There is a subtle difference between Ishvara and Brahman. Ishvara is the substantive part of Brahman, while jivas and jagat are its modes (also secondary attributes), and kalyanagunas(auspicious attributes) are the primary attributes. The secondary attributes become manifested in the effect state when the world is differentiated by name and form. The kalyanagunas are eternally manifest.

"Brahman is the description of Ishvara when comprehended in fullness i.e. a simultaneous vision of Ishvara with all his modes and attributes. "

The relationship between Brahman and Jivas, Jagat is expressed by Rāmānujā in numerous ways. He calls this relationship as one of:

*Sarira/Sariri ("body/indweller");
*Prakara/Prakari ("attribute or mode/substance");
*Sesha/Seshi ("Owned/owner");
*Amsa/Amsi ("part/whole");
*Adharadeya/Sambandha ("supporter/supported");
*Niyamya/Niyanta ("controlled/controller");
*Rasksya/Raksaka ("redeemed/redeemer");

These relationships can be experienced holding Brahman as the father, son, mother, sister, wife, husband, friend, lover and lord. Hence, Brahman is a personal being.

* What does Nirguna Brahman mean?

Ramanuja argues vehemently against understanding Brahman as one without attributes. Brahman is Nirguna in the sense that impure qualities do not touch it. He provides three valid reasons for staking such a claim:

Sruti/ Sabda Pramana: All sruti and sabda's denoting Brahman always list either attributes inherent to Brahman or not inherent to Brahman. The Sruti's only seek to deny Brahman from possessing impure and defective qualities which affect the world of beings. There is evidence in the Sruti's to this regard. The Sruti's proclaim Brahman to be beyond the tri-gunas which are observed. However, Brahman possess infinite number of transcendental attributes, the evidence of which is given in vakhyas like "satyam jnanam anantam Brahma"

Pratyaksha Pramana: Ramanuja states that "a contentless cognition is impossible". And all cognition must necessarily involve knowing Brahman through the attributes of Brahman.

Anumana Pramana: Ramanuja states that "Nirgunatva" itself becomes an attribute of Brahman on account of the uniqueness of no other entity being Nirguna.

Theory of Existence

VishishtAdvaita adheres to a system of complete reality.POV-statement|date=April 2008 The three ontological entities i.e. Ishvara, Chit and Achit are fundamentally real. It upholds the doctrine of "Satkaryavada" as against "Asatkaryavada".


*Satkaryavada is pre-existence of the effect in the cause. It maintains that karya (effect) is sat or real. It is present in the karana (cause) in a potential form, even before its manifestation.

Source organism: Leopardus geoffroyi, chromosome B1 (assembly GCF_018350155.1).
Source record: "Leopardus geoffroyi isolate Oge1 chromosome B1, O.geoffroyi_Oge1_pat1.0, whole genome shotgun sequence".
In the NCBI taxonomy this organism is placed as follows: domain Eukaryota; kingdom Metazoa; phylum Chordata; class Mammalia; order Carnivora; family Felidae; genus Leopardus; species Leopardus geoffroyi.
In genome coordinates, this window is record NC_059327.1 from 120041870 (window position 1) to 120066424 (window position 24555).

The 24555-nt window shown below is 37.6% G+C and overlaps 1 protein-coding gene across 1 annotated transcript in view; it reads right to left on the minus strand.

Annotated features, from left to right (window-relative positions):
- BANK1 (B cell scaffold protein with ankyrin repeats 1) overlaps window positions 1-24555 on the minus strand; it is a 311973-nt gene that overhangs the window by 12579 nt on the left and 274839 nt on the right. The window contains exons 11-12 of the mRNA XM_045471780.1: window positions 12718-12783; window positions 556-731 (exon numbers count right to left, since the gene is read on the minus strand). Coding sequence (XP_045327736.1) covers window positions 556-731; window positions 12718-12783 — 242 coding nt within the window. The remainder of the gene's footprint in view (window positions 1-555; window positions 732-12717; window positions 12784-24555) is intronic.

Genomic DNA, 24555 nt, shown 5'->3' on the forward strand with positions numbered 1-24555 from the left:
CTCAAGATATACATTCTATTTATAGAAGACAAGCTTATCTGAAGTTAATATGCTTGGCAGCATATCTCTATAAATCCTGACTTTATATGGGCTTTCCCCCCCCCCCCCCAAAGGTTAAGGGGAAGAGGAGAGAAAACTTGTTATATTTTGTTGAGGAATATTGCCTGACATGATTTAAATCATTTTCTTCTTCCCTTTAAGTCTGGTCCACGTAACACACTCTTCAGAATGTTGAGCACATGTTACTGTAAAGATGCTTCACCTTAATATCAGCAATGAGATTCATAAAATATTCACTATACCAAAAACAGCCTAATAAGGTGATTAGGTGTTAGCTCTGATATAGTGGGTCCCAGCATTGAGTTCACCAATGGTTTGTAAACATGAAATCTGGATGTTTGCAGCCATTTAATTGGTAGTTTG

*Asatkaryavada is non-existence of the effect in the cause. It maintains that karya (effect) is asat or unreal until it comes into being. Every effect, then, is a new beginning and is not born out of cause.

More specifically, the effect is a modification of what exists in the cause and doesnot involve new entities coming into existence. This is called as "parinamavada" or evolution of effect from the cause. This doctrine is common to the Samkhya system and VishishtAdvaita system. The Samkhya system adheres to Prakriti-Parinama vada whereas Vishishtadvaita is a modified form of Brahma-Parinama vada.

IAST|Kārya and kāraṇa

The IAST|kāraṇa ("cause") and IAST|kārya ("effect") in Vishishtadvaita is different form other systems of Indian Philosophy. Brahman is both the IAST|kāraṇa("cause") and the IAST|kārya("effect"). Brahman as the cause does not become the Universe as the effect.

Brahman is assigned two IAST|kāraṇatvas ("ways of being the cause"):

#IAST|Nimitta kāraṇatva — "Being the Efficient/ Instrumental cause". For example, a goldsmith is assigned IAST|Nimitta kāraṇatva as he acts as the maker of jewellery and thus becomes the jewellery's "Instrumental cause".

#IAST|Upādāna kāraṇatva — "Being the material cause". For example, the gold is assigned IAST|Upādāna kāraṇatva as it acts as the material of the jewellery and thus becomes the jewellery's "material cause".

The Universe and Sentients always exist, much like Brahman.POV-statement|date=April 2008 However, they undergo transformation. They begin from a subtle state and undergo transformation. The subtle state is called a causal state, while the transformed state is called the effect state. The causal state is when Brahman is internally not distinguishable by name and form. The effect state is when the internal distinction becomes pronounced. POV-statement|date=April 2008

It can be said that Vishishtadvaita follows Brahma-Prakara-Parinama Vada. That is to say, it is the modes (Jivas and Jagath) of Brahman which is under evolution. The cause and effect only refer to the pan-organistic body transformation. Brahman as the Universal Self is unchanging and eternal.

Brahman having the subtle (sūkshma) chit and achit entities as his "Saareeram/Prakaaram(body/mode)" before manifestation is the same Brahman having the expanded (stūla) chit and achit entities as "Saareeram/Prakaaram(body/mode)" after manifestation.

The essential feature is that the underlying entity is the same, the changes are in the description of that entity.